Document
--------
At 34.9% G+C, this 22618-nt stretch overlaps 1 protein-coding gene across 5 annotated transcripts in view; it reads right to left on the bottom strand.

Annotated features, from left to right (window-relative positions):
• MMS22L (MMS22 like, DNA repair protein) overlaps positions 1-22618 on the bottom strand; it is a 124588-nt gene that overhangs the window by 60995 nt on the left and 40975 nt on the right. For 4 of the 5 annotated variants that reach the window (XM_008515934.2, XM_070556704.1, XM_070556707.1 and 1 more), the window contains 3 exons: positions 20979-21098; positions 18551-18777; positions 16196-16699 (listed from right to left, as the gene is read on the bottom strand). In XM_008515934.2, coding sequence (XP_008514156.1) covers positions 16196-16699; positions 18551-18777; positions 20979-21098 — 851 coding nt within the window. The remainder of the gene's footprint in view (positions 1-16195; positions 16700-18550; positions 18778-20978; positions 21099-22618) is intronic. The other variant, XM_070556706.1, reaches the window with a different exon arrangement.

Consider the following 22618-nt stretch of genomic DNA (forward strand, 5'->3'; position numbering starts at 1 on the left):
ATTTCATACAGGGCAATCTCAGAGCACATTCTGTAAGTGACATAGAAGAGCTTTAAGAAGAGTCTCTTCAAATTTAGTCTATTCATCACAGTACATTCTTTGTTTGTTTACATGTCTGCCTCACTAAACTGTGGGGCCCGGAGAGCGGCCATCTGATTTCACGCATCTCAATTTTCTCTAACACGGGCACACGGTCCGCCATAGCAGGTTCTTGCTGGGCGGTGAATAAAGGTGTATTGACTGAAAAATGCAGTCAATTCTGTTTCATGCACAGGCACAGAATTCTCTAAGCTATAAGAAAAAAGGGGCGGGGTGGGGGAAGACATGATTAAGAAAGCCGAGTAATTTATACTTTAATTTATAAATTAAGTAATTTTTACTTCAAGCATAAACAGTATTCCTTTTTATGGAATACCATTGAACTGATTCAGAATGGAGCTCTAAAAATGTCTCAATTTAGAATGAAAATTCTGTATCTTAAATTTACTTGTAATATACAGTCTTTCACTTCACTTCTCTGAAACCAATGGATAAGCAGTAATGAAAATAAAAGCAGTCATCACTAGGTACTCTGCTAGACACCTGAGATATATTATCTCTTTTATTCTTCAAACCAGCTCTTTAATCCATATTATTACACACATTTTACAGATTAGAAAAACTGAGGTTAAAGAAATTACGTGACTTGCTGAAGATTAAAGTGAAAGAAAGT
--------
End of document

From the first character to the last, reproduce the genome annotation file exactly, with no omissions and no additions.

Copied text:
At 34.9% G+C, this 22618-nt stretch overlaps 1 protein-coding gene across 5 annotated transcripts in view; it reads right to left on the bottom strand.

Annotated features, from left to right (window-relative positions):
• MMS22L (MMS22 like, DNA repair protein) overlaps positions 1-22618 on the bottom strand; it is a 124588-nt gene that overhangs the window by 60995 nt on the left and 40975 nt on the right. For 4 of the 5 annotated variants that reach the window (XM_008515934.2, XM_070556704.1, XM_070556707.1 and 1 more), the window contains 3 exons: positions 20979-21098; positions 18551-18777; positions 16196-16699 (listed from right to left, as the gene is read on the bottom strand). In XM_008515934.2, coding sequence (XP_008514156.1) covers positions 16196-16699; positions 18551-18777; positions 20979-21098 — 851 coding nt within the window. The remainder of the gene's footprint in view (positions 1-16195; positions 16700-18550; positions 18778-20978; positions 21099-22618) is intronic. The other variant, XM_070556706.1, reaches the window with a different exon arrangement.

Consider the following 22618-nt stretch of genomic DNA (forward strand, 5'->3'; position numbering starts at 1 on the left):
ATTTCATACAGGGCAATCTCAGAGCACATTCTGTAAGTGACATAGAAGAGCTTTAAGAAGAGTCTCTTCAAATTTAGTCTATTCATCACAGTACATTCTTTGTTTGTTTACATGTCTGCCTCACTAAACTGTGGGGCCCGGAGAGCGGCCATCTGATTTCACGCATCTCAATTTTCTCTAACACGGGCACACGGTCCGCCATAGCAGGTTCTTGCTGGGCGGTGAATAAAGGTGTATTGACTGAAAAATGCAGTCAATTCTGTTTCATGCACAGGCACAGAATTCTCTAAGCTATAAGAAAAAAGGGGCGGGGTGGGGGAAGACATGATTAAGAAAGCCGAGTAATTTATACTTTAATTTATAAATTAAGTAATTTTTACTTCAAGCATAAACAGTATTCCTTTTTATGGAATACCATTGAACTGATTCAGAATGGAGCTCTAAAAATGTCTCAATTTAGAATGAAAATTCTGTATCTTAAATTTACTTGTAATATACAGTCTTTCACTTCACTTCTCTGAAACCAATGGATAAGCAGTAATGAAAATAAAAGCAGTCATCACTAGGTACTCTGCTAGACACCTGAGATATATTATCTCTTTTATTCTTCAAACCAGCTCTTTAATCCATATTATTACACACATTTTACAGATTAGAAAAACTGAGGTTAAAGAAATTACGTGACTTGCTGAAGATTAAAGTGAAAGAAAGT